Estrogenicity of chemical mixtures revealed by a panel of bioassays

Livia Gómez, Magdalena Niegowska, Anna Navarro, Luca Amendola, Augustine Arukwe, Selim Ait-Aissa, Stefania Balzamo, Salvatore Barreca, Shimshon Belkin, Michal Bittner, Ludek Blaha, Sebastian Buchinger, Maddalena Busetto, Mario Carere, Luisa Colzani, Pierluisa Dellavedova, Nancy Denslow, Beate I. Escher, Christer Hogstrand, Essa Ahsan KhanMaria König, Kevin J. Kroll, Ines Lacchetti, Emmanuelle Maillot-Marechal, Liat Moscovici, Monica Potalivo, Isabella Sanseverino, Ricardo Santos, Andrea Schifferli, Rita Schlichting, Susanna Sforzini, Eszter Simon, Etai Shpigel, Stephen Sturzenbaum, Etienne Vermeirssen, Aldo Viarengo, Inge Werner, Teresa Lettieri*

*Corresponding author for this work

Research output: Contribution to journalArticlepeer-review

17 Scopus citations

Abstract

Estrogenic compounds are widely released to surface waters and may cause adverse effects to sensitive aquatic species. Three hormones, estrone, 17β-estradiol and 17α-ethinylestradiol, are of particular concern as they are bioactive at very low concentrations. Current analytical methods are not all sensitive enough for monitoring these substances in water and do not cover mixture effects. Bioassays could complement chemical analysis since they detect the overall effect of complex mixtures. Here, four chemical mixtures and two hormone mixtures were prepared and tested as reference materials together with two environmental water samples by eight laboratories employing nine in vitro and in vivo bioassays covering different steps involved in the estrogenic response. The reference materials included priority substances under the European Water Framework Directive, hormones and other emerging pollutants. Each substance in the mixture was present at its proposed safety limit concentration (EQS) in the European legislation. The in vitro bioassays detected the estrogenic effect of chemical mixtures even when 17β-estradiol was not present but differences in responsiveness were observed. LiBERA was the most responsive, followed by LYES. The additive effect of the hormones was captured by ERα-CALUX, MELN, LYES and LiBERA. Particularly, all in vitro bioassays detected the estrogenic effects in environmental water samples (EEQ values in the range of 0.75–304 × EQS), although the concentrations of hormones were below the limit of quantification in analytical measurements. The present study confirms the applicability of reference materials for estrogenic effects' detection through bioassays and indicates possible methodological drawbacks of some of them that may lead to false negative/positive outcomes. The observed difference in responsiveness among bioassays – based on mixture composition - is probably due to biological differences between them, suggesting that panels of bioassays with different characteristics should be applied according to specific environmental pollution conditions.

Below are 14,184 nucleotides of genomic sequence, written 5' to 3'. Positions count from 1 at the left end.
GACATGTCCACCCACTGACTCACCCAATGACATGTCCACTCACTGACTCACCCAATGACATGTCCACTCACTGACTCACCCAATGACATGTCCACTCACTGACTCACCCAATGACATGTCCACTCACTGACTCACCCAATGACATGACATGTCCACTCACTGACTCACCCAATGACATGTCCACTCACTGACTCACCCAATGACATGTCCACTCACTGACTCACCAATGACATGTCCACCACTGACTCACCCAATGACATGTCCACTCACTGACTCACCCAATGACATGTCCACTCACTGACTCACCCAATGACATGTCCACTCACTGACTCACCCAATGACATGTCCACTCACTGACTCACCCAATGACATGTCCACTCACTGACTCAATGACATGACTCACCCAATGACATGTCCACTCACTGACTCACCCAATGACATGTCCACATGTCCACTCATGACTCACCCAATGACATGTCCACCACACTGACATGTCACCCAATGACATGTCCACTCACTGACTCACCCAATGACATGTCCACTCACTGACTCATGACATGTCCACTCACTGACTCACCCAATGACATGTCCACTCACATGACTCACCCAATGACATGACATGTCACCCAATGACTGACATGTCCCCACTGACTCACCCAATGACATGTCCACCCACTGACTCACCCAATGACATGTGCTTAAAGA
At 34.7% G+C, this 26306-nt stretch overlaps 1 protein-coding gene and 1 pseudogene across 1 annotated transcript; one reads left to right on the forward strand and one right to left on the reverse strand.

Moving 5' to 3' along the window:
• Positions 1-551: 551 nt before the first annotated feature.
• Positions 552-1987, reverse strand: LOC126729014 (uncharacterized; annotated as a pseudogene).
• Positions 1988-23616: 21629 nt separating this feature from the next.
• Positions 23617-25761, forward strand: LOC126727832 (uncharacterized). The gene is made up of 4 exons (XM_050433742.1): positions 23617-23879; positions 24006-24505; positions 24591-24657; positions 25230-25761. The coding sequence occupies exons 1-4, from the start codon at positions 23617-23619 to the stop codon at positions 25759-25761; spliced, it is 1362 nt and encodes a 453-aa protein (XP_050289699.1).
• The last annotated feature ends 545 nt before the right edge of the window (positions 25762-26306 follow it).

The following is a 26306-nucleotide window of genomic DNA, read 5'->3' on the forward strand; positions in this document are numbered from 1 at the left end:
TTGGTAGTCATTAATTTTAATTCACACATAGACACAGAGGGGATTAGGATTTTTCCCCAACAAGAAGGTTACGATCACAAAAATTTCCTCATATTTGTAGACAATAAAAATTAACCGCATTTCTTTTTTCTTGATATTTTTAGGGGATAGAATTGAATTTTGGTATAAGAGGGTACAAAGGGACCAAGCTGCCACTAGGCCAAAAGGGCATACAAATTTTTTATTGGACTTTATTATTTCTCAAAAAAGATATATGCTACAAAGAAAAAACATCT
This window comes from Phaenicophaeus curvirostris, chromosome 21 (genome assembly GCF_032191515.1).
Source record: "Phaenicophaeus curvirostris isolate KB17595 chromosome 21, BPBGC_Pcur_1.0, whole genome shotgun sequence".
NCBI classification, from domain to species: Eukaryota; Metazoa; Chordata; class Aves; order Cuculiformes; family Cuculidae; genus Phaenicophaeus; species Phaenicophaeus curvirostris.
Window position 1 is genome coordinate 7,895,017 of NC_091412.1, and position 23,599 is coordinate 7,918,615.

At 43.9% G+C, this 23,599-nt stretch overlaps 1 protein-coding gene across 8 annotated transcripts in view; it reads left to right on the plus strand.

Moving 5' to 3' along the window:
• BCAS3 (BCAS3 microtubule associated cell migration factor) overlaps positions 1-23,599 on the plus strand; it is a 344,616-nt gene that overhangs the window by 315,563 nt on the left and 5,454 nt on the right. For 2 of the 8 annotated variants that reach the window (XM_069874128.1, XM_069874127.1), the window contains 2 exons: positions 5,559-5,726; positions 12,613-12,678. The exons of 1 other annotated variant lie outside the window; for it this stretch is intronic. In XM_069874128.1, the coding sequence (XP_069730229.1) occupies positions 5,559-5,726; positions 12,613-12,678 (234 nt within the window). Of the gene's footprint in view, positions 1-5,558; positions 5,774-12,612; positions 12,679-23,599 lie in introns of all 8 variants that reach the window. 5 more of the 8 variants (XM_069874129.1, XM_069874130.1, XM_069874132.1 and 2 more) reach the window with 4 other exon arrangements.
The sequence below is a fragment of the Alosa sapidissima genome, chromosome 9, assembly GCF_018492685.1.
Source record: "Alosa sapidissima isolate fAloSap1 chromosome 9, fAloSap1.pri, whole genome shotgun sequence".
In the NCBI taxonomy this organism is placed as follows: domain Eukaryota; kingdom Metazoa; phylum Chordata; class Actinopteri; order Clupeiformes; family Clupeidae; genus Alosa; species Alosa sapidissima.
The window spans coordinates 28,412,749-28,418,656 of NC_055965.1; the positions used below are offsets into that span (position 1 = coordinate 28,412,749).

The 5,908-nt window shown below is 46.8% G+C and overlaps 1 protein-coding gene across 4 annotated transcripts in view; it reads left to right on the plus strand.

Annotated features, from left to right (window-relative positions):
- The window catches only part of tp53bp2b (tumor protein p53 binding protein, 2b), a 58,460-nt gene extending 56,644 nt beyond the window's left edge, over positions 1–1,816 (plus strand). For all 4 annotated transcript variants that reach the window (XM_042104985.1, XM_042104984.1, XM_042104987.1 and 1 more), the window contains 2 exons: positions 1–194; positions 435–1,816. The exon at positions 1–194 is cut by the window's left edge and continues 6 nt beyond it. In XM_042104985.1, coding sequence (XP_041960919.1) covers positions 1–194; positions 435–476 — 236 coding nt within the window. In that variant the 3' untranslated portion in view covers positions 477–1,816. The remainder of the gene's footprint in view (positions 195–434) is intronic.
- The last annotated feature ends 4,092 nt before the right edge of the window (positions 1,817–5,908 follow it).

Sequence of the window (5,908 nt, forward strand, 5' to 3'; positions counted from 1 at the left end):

Original languageAmerican English
Article number147284
JournalScience of the Total Environment
Volume785
DOIs
StatePublished - 1 Sep 2021

Bibliographical note

Publisher Copyright:
© 2021 The Authors

Keywords

  • Bioassay
  • Chemical mixture
  • Endocrine disrupting compound (EDC)
  • Environmental quality standard (EQS)
  • Estrogenicity
  • Hormone mixture

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